(Reuters) - Network equipment maker Cisco Systems Inc (CSCO.O) reported stronger-than-expected quarterly revenue and profit as demand for switching equipment and routers helped make up for weak spending by the company’s traditional telecom customers.
Cisco, which saw its shares rise 5.6 percent in extended trading on Wednesday, has been trying to make a transition toward a new cycle of high-end switches and routers.
“”We executed very well in a tough environment, and I’d say our strategy is playing out like we expected,” Chief Financial Officer Kelly Kramer told Reuters.
The switching business, which makes products that handle traffic at large internet data centers, brought in about 39 percent of Cisco’s total hardware revenue in 2014, while the router business accounted for about 21.2 percent.
“They are seeing very robust switching sales,” Needham & Co analyst Alex Henderson told Reuters, adding that this was good news for others in the sector such as Infoblox Inc BLOX.N, Gigamon Inc GIMO.N and F5 Networks Inc (FFIV.O).
Revenue from Cisco’s hardware business rose 7.8 percent to $9.08 billion in the company’s second quarter ended Jan. 24.
Revenue from services, which includes the company’s software and cloud offerings, rose 4.6 percent to $2.86 billion.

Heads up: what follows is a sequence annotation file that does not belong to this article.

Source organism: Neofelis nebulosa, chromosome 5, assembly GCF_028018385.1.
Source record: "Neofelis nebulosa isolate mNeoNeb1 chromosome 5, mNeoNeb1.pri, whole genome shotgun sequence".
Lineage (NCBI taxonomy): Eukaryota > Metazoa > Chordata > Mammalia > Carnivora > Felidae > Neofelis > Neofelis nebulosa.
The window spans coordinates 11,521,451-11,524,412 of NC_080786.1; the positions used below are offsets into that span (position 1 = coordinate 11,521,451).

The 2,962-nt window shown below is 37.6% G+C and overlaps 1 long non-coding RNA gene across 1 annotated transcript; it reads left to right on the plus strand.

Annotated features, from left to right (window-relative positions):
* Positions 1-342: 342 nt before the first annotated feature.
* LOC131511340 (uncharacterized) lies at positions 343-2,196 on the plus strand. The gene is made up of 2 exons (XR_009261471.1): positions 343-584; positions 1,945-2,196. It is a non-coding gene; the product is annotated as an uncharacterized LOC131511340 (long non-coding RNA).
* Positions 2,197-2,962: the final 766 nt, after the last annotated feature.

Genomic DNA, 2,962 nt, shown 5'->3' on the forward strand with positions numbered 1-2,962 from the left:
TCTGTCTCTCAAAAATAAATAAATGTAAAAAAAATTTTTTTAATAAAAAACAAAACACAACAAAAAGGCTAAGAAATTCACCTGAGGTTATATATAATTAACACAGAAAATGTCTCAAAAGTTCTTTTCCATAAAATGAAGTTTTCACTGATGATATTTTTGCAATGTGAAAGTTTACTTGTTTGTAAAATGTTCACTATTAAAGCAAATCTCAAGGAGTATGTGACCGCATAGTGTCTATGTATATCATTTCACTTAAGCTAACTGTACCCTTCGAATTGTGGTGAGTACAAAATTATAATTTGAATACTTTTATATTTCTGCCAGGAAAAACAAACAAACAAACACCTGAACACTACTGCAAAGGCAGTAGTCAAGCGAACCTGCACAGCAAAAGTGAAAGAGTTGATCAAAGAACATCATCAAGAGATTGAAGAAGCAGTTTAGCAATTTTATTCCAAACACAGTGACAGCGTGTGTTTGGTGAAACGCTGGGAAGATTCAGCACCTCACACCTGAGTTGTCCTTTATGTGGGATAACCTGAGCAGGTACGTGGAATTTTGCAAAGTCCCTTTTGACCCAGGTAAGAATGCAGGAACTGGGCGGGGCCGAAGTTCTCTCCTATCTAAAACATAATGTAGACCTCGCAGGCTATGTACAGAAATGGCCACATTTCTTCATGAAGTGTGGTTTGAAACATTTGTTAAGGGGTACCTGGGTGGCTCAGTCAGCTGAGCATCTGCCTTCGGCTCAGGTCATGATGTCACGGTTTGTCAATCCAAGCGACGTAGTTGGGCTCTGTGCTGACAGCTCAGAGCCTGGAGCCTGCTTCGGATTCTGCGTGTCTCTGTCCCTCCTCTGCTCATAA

Subscriptions generate more predictable recurring revenue than hardware sales. The services business is also less likely to suffer from sudden shifts in demand.
“They may have the worst in the rear view right now,” said Wedbush Securities analyst Scott Thompson.
The quarter showed the best balance of growth across all of the company’s geographies, products and segments, Chief Executive John Chambers said in a statement.
Cisco, which raised its quarterly dividend by 2 cents to 21 cents, said its net profit rose to $2.4 billion, or 46 cents per share, in the quarter from $1.43 billion, or 27 cents per share, a year earlier.
Total revenue rose 7 percent to $11.94 billion.
On an adjusted basis, the company earned 53 cents per share.
Analysts on average had expected earnings of 51 cents per share on revenue of $11.8 billion.
Cisco forecast an adjusted profit of 51-53 cents per share for the current quarter, in line with analysts’ estimates.
Kramer added that while Cisco has made progress in the second quarter, the company will continue to be affected by headwinds from emerging markets and telecom service providers.
The company also forecast revenue growth of 3-5 percent.
Cisco’s shares closed at $26.93 on the Nasdaq.
Reporting by Arathy S Nair and Anya George Tharakan in Bengaluru; Editing by Ted Kerr and Cynthia Osterman